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Ray Volume One
posted November 4, 2004
 

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Creator: Akihito Yoshitomi
Publishing Info: ADV Manga, $9.99, 208 pages, 2004
Order Numbers: 1413902049 (ISBN)

Ray Volume 1 offers up one of those odd, cobbled-together premises that the better manga lines seem to offer in endless variation. The character Ray was originally created as a laboratory half-person from whom organs would be harvested. After her eyes were taken, she was rescued and given a pair of super X-ray eyeballs. She uses these eyes in her role as an underground super-surgeon to better diagnose patients and to operate more effectively. Ray's adventures are split between trying to figure out who originally created her and why, and the various out-there medical situations in which she finds herself embroiled.

The only rogue surgeon in manga with whom I'm familiar is Osamu Tezuka's Blackjack, a character to whom Yoshitomi plays direct tribute in the person of Ray's mysterious rescuer "BJ." One of the fun things about reading translated manga with an outlaw doctor -- okay, I've read two, but still -- is that the strangeness of the scenario offers a happy removal from Western archetypes, a distance that can give such comics a noticeable kick. Someone riding around and performing surgeries is magnificently not right, and one guesses the social constructs and fears that make this a heroic and perhaps logical character type in Japan may be less prevalent in countries such as the U.S. When Ray whips out her scalpel and gets ready to cut someone open in a hotel room, it's difficult not to simply wish for her to stop.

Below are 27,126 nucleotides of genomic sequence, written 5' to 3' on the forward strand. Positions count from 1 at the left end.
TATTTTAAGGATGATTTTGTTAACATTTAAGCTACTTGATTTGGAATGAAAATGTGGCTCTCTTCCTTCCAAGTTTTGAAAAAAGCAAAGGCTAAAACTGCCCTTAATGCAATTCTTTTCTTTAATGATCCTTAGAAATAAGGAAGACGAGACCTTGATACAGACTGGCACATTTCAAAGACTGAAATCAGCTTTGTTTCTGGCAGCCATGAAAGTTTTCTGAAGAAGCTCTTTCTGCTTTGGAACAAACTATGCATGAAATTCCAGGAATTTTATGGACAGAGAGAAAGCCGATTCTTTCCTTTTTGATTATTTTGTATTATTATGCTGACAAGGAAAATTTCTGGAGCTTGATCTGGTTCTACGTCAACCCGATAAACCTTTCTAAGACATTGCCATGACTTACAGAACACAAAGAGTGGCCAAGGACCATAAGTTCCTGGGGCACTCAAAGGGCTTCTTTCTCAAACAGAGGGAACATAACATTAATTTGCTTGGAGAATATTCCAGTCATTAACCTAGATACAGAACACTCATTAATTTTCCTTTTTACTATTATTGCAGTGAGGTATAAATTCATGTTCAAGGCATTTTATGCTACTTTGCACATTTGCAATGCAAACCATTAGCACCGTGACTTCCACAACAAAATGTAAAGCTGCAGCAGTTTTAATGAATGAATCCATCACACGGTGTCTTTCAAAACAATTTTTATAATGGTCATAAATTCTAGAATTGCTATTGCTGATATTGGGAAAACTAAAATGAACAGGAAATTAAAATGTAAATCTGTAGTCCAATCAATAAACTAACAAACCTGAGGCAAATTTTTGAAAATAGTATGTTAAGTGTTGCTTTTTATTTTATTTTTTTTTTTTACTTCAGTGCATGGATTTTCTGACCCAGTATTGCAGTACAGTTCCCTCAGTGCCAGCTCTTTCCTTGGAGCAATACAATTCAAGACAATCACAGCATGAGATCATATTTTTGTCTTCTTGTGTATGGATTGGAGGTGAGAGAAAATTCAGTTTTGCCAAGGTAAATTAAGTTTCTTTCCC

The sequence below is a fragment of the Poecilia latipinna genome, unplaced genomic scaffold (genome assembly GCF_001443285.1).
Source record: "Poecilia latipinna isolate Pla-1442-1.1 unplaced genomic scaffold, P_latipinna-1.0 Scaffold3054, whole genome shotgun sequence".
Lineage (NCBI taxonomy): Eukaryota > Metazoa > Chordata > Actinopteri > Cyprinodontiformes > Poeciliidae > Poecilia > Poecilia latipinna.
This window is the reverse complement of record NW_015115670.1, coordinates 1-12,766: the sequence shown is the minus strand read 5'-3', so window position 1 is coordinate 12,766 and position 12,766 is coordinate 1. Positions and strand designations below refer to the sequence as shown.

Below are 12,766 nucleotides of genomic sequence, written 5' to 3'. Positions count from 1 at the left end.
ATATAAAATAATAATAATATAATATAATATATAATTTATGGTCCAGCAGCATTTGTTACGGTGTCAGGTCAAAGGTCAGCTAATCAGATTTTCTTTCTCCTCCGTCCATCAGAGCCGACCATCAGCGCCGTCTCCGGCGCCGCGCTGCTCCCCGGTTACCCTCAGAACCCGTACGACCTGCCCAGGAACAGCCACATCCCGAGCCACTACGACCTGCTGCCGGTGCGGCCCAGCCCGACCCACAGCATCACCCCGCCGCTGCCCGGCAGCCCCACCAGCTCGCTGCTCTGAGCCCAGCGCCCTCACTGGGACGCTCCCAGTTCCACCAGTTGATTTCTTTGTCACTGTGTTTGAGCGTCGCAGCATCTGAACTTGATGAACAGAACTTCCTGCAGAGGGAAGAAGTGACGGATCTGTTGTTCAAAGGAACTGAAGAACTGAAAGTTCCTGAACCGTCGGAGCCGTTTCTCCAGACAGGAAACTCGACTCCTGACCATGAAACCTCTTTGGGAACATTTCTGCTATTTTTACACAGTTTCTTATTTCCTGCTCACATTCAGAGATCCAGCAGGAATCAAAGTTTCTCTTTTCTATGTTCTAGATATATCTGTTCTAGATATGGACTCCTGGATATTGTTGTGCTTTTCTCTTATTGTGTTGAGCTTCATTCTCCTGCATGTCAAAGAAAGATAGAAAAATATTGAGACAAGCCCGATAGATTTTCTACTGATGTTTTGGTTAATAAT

The first volume in the Ray series is well executed pulp. Action is clearly depicted, art styles rarely shift for emphasis, and Yoshitomi and/or whatever artists used have a nice way of moving the point of view in an around a scene to build up an emotional subtext. Our view goes several feet in the air when a wider perspective on a situation is called for; close-ups on a face act as italics and underlining might in print. Very little cheesecake throughout allows for the few sexually charged moments to retain more of their crackle. This is a perfectly competent entertainment.


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